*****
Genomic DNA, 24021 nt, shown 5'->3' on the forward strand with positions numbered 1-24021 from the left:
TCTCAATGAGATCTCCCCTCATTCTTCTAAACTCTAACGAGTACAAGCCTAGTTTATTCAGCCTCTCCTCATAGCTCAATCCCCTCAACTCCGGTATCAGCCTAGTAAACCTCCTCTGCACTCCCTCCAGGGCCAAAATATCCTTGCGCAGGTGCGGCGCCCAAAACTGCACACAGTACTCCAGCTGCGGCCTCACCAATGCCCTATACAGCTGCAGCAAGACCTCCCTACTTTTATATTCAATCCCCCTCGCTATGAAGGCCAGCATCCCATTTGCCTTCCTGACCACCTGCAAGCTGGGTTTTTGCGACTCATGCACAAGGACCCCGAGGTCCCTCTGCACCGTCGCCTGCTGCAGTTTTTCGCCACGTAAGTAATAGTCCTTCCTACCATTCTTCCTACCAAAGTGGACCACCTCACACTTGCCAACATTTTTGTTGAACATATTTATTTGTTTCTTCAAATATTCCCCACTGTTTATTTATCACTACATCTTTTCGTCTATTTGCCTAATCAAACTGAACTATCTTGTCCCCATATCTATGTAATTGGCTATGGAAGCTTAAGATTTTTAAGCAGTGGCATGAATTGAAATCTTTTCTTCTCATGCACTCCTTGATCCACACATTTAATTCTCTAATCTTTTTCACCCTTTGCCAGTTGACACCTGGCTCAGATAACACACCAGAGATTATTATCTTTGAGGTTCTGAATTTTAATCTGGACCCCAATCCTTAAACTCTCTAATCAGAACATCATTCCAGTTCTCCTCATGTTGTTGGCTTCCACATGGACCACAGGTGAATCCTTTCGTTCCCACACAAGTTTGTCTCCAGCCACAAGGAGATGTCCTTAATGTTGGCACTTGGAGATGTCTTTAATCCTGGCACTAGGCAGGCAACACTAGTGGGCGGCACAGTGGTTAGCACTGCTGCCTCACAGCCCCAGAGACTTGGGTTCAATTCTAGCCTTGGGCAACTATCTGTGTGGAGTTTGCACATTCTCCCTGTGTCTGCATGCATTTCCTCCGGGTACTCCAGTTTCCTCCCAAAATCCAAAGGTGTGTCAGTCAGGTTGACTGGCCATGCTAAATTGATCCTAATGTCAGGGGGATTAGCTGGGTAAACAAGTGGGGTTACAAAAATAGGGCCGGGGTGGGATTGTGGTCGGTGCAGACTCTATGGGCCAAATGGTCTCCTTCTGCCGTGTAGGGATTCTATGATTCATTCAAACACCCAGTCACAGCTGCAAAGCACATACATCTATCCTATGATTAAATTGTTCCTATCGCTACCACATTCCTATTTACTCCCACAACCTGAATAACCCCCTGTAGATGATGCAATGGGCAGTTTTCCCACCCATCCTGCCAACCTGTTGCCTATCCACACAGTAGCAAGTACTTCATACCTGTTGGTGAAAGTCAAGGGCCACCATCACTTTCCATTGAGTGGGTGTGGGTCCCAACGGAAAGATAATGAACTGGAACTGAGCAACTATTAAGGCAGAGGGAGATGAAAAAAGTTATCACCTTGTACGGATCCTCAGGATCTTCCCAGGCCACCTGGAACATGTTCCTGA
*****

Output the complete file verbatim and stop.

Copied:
Genomic DNA, 24021 nt, shown 5'->3' on the forward strand with positions numbered 1-24021 from the left:
TCTCAATGAGATCTCCCCTCATTCTTCTAAACTCTAACGAGTACAAGCCTAGTTTATTCAGCCTCTCCTCATAGCTCAATCCCCTCAACTCCGGTATCAGCCTAGTAAACCTCCTCTGCACTCCCTCCAGGGCCAAAATATCCTTGCGCAGGTGCGGCGCCCAAAACTGCACACAGTACTCCAGCTGCGGCCTCACCAATGCCCTATACAGCTGCAGCAAGACCTCCCTACTTTTATATTCAATCCCCCTCGCTATGAAGGCCAGCATCCCATTTGCCTTCCTGACCACCTGCAAGCTGGGTTTTTGCGACTCATGCACAAGGACCCCGAGGTCCCTCTGCACCGTCGCCTGCTGCAGTTTTTCGCCACGTAAGTAATAGTCCTTCCTACCATTCTTCCTACCAAAGTGGACCACCTCACACTTGCCAACATTTTTGTTGAACATATTTATTTGTTTCTTCAAATATTCCCCACTGTTTATTTATCACTACATCTTTTCGTCTATTTGCCTAATCAAACTGAACTATCTTGTCCCCATATCTATGTAATTGGCTATGGAAGCTTAAGATTTTTAAGCAGTGGCATGAATTGAAATCTTTTCTTCTCATGCACTCCTTGATCCACACATTTAATTCTCTAATCTTTTTCACCCTTTGCCAGTTGACACCTGGCTCAGATAACACACCAGAGATTATTATCTTTGAGGTTCTGAATTTTAATCTGGACCCCAATCCTTAAACTCTCTAATCAGAACATCATTCCAGTTCTCCTCATGTTGTTGGCTTCCACATGGACCACAGGTGAATCCTTTCGTTCCCACACAAGTTTGTCTCCAGCCACAAGGAGATGTCCTTAATGTTGGCACTTGGAGATGTCTTTAATCCTGGCACTAGGCAGGCAACACTAGTGGGCGGCACAGTGGTTAGCACTGCTGCCTCACAGCCCCAGAGACTTGGGTTCAATTCTAGCCTTGGGCAACTATCTGTGTGGAGTTTGCACATTCTCCCTGTGTCTGCATGCATTTCCTCCGGGTACTCCAGTTTCCTCCCAAAATCCAAAGGTGTGTCAGTCAGGTTGACTGGCCATGCTAAATTGATCCTAATGTCAGGGGGATTAGCTGGGTAAACAAGTGGGGTTACAAAAATAGGGCCGGGGTGGGATTGTGGTCGGTGCAGACTCTATGGGCCAAATGGTCTCCTTCTGCCGTGTAGGGATTCTATGATTCATTCAAACACCCAGTCACAGCTGCAAAGCACATACATCTATCCTATGATTAAATTGTTCCTATCGCTACCACATTCCTATTTACTCCCACAACCTGAATAACCCCCTGTAGATGATGCAATGGGCAGTTTTCCCACCCATCCTGCCAACCTGTTGCCTATCCACACAGTAGCAAGTACTTCATACCTGTTGGTGAAAGTCAAGGGCCACCATCACTTTCCATTGAGTGGGTGTGGGTCCCAACGGAAAGATAATGAACTGGAACTGAGCAACTATTAAGGCAGAGGGAGATGAAAAAAGTTATCACCTTGTACGGATCCTCAGGATCTTCCCAGGCCACCTGGAACATGTTCCTGA